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Neurochem Res. 2008 Sep;33(9):1889-93. doi: 10.1007/s11064-008-9662-4. Epub 2008 Mar 21.

Plasma catechols in familial dysautonomia: a long-term follow-up study.

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Clinical Neurocardiology Section, National Institute of Neurological Disorders and Stroke, NIH, Building 10 Room 6N252, 10 Center Drive MSC-1620, Bethesda, MD 20892-1620, USA.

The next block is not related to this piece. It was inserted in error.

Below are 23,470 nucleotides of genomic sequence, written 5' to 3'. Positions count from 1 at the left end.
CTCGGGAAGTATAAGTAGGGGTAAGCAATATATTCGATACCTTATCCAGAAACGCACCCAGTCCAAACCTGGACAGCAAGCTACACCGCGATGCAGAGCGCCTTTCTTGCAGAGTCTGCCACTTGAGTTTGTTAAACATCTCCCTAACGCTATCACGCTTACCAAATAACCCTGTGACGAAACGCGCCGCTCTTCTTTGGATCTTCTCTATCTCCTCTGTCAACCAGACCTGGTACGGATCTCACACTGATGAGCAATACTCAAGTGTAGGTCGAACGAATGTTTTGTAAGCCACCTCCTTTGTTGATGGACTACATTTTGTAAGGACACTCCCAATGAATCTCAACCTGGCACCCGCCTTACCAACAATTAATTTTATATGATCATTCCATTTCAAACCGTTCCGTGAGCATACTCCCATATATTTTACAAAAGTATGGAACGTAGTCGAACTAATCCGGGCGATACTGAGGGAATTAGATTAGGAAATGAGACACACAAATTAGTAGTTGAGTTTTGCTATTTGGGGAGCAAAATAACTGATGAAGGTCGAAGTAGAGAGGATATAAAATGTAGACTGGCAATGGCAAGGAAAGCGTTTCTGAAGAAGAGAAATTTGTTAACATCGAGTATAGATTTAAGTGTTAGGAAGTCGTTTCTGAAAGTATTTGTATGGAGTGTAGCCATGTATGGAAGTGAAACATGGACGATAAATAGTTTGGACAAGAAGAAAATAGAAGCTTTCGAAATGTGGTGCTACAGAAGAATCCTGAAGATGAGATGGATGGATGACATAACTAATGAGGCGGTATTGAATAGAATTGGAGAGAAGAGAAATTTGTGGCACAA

This study tested whether familial dysautonomia (FD) involves progressive loss of noradrenergic nerves. Plasma levels of catechols, including dihydroxyphenylglycol (DHPG), norepinephrine (NE), dopamine (DA), and DOPA, were measured in 7 adult patients with FD and 50 healthy control subjects. FD patients were re-tested after a mean follow-up period of 13 years. Compared to controls, FD patients had low plasma levels of DHPG (P < 0.001), high DOPA and DA levels (P = 0.01, P = 0.0002), and high NE:DHPG (P < 0.0001), DA:NE (P = 0.0003), and DOPA:DHPG (P < 0.0001) ratios. At follow-up there were no changes in plasma levels of individual catechols; however, there were further increases in DOPA:DHPG ratios (mean 24 +/- 7%, P = 0.01). In FD, plasma catechol profiles are sufficiently stable, at least over a decade, to be used as a biomarker of disease involvement. An increasing DOPA:DHPG ratio suggests slight but consistent, progressive loss of noradrenergic neurons.

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